Alternative containers for maple sap buckets

Burn-1 Posted By Burn-1, Mar 12, 2008 at 2:43 PM

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  1. Burn-1

    Burn-1
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    Jul 13, 2006
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    It looks like it could really be a great sugaring year here in NH with nearly perfect weather so far.

    I have a few trees I would like to tap to make just a small amount of syrup and I have the spiles but no buckets. It looks like the buckets would get expensive quickly although I would always have them in the future. Has anyone used anything else to useful effect. Would a 1 gallon milk jug work OK if I checked morning and night? I'm hoping to get some tubing and plastic spiles in which case I'll use a 5 gallon carbuoy but that's not looking good at the moment.
     
  2. EatenByLimestone

    EatenByLimestone
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    Jul 12, 2006
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    milk jug, cottage cheese container... 5 gallon bucket. The larger the container the better since you do not have to empty them as often.
     
  3. Burn-1

    Burn-1
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    Jul 13, 2006
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    I had thought about a five gallon bucket but wasn't sure if a nail could hold the weight if it got too full. I think the milk jugs will have to do for now.
     
  4. EatenByLimestone

    EatenByLimestone
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    I've used the milk jugs, but drove by the house with the 5g buckets DUCTAPED to the tree!

    LOL!

    Matt
     
  5. Cazimere

    Cazimere
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    Oct 29, 2007
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    Use rope to tie the bucket to the tree by its handle.
     
  6. Czech

    Czech
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    Jan 20, 2006
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    I've been using 5 gallon buckets for years with the handle hooked right to the spile, never had a problem. Not sure what kind of splie you use, the ones I use have a hook that hangs down.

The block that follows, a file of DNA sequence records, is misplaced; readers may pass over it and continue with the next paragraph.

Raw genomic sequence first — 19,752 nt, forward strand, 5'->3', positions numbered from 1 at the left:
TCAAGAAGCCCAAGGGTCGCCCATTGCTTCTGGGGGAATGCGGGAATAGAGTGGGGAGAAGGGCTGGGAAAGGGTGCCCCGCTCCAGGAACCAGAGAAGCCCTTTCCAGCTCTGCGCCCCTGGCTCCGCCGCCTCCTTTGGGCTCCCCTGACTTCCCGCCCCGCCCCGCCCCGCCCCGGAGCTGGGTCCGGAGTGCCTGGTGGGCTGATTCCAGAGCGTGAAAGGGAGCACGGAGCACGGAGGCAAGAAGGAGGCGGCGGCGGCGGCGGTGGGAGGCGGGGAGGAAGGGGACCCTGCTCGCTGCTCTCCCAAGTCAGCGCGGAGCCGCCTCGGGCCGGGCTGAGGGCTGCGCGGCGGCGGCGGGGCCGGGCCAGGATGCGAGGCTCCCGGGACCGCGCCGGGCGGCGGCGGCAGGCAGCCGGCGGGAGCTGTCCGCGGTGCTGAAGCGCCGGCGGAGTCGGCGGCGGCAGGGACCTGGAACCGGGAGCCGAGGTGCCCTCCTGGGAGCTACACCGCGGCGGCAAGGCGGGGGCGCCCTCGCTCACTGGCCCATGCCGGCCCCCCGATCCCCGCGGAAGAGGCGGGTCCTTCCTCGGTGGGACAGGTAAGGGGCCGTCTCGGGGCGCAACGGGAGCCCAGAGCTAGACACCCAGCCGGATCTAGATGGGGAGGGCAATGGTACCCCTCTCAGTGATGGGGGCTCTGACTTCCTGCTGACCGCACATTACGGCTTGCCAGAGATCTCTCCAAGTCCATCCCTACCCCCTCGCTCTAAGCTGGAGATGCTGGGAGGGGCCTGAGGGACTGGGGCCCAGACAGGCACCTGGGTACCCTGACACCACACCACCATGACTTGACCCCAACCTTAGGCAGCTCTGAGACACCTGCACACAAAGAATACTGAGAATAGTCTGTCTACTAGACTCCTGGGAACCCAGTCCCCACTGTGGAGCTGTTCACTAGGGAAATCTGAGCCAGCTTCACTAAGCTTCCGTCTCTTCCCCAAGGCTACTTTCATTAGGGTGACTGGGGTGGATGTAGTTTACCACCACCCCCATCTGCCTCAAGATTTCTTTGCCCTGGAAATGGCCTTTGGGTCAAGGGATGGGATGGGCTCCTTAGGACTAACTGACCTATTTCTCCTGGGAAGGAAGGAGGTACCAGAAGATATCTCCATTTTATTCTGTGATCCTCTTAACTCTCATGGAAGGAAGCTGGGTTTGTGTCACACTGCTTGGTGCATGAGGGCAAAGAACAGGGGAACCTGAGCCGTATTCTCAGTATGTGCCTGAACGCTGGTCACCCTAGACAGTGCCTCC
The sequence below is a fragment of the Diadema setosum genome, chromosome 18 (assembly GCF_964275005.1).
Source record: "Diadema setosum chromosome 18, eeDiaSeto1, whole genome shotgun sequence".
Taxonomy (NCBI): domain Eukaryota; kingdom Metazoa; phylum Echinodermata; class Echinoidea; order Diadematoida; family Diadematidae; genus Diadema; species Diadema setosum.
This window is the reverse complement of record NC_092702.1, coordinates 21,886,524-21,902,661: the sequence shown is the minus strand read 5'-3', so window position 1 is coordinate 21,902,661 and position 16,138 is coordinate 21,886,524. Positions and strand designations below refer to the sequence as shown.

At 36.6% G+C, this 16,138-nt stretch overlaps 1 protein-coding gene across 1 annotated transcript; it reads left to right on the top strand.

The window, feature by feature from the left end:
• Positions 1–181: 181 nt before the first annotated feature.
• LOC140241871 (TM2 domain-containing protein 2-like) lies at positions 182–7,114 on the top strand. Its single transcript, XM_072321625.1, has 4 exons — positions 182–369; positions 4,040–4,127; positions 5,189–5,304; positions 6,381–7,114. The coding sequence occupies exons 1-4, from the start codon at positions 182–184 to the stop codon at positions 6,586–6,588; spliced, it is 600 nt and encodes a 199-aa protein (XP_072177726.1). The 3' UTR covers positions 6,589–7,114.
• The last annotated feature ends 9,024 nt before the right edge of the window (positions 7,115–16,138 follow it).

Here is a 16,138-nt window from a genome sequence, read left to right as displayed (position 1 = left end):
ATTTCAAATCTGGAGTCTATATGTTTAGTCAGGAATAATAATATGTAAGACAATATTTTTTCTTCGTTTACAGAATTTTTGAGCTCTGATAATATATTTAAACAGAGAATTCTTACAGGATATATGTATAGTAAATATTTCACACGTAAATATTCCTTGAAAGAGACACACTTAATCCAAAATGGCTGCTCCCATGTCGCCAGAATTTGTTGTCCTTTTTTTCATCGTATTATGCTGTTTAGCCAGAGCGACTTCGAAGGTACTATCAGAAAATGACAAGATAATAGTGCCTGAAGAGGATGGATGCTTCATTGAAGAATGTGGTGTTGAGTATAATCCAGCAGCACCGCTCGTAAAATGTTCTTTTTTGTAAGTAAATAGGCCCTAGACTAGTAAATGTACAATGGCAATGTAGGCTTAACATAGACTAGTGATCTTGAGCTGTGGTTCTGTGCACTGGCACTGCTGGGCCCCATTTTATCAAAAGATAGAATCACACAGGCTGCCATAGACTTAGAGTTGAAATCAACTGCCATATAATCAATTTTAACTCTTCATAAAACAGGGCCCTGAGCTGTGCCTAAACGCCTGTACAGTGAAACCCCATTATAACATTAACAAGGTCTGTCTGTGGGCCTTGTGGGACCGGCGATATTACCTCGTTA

7. homebrewz

    homebrewz
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    I have used plastic 5 gal. carboys (water cooler jugs), milk jugs, and 5 gallon buckets. I use spires made from sumac branches,
    and slip the plastic tubing right over them and down into the buckets. That way, they buckets can sit on the ground.

    btw, I don't make much syrup, but the sap makes excellent beer!
     
  8. MainePellethead

    MainePellethead
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    Many around here use milk jugs as well.
     
  9. lvfd50

    lvfd50
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    Oct 1, 2007
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    Beer from the sap now that sounds good. I was just starting to look into making my own beer and was wondering how you use the sap in your beer making? Also what kind of flavor do you end up with?
     
  10. homebrewz

    homebrewz
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    I use the sap instead of using water. Its basically water from a tree with a 2% sugar content.
    The sugars in the sap ferment out increasing the alcohol content somewhat. It gives beer a crisp,
    clean sort of "woody" taste. If you let them age, the mapleness usually comes out.

    Also, if you need 5 gallon buckets, most supermarket bakeries have them lying around. They are
    usually willing to part with them for free. Donut filling, frosting, etc comes in them. You can also get
    them from the deli, but those are usually pickle buckets, and you will need to soak them in a strong
    bleach solution for weeks to get the smell out!
     
  11. Gooserider

    Gooserider
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    Minor tip on the 5 gallon buckets - If you are getting ones with lids, make sure the bucket and the lid are from the same manufacturer The buckets look standard, but they aren't, there is just enough subtle difference in the way the rims are sized and shaped that a lid from bucket company A will probably not fit or seal properly on a bucket from company B... I have tried to keep my buckets all the same brand as much as I can, and use a Sharpie to mark the brand clearly on the side of each bucket and lid so I can match them up easily - especially important to mark the buckets as the brand imprint is usually on the bottom, hard to check on a full bucket!

    Gooserider
     
  12. Czech

    Czech
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    Jan 20, 2006
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    Just started running yesterday here in the Twin Cities, MN. A lot of work for a pint or two! Good news is the new pellet camp stove works great for boiling down and is tons cheaper than LP.
     
  13. mikeathens

    mikeathens
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    Jan 25, 2007
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    My neighbor uses sumac branches with a 1 gal milk jug hung right on it - drill a hole in the jug. I use metal spiles with galvanized bag hangers and blue 3-gallon bags. Kinda pricey from Lehmans.com, but they work great.

    A friend at work uses the standard spiles, gets food-grade tubing, and sticks it on the end of the spile. He has 5-gallon buckets with a small hole in the lid to stick the tubing in.

    As far as pickle buckets, I have several of them. Still smell like pickles 3 years later. I have never had any off-flavor from it. I also have a 15-gal. barrel that had schwepps syrup in it that I use for storage.
     
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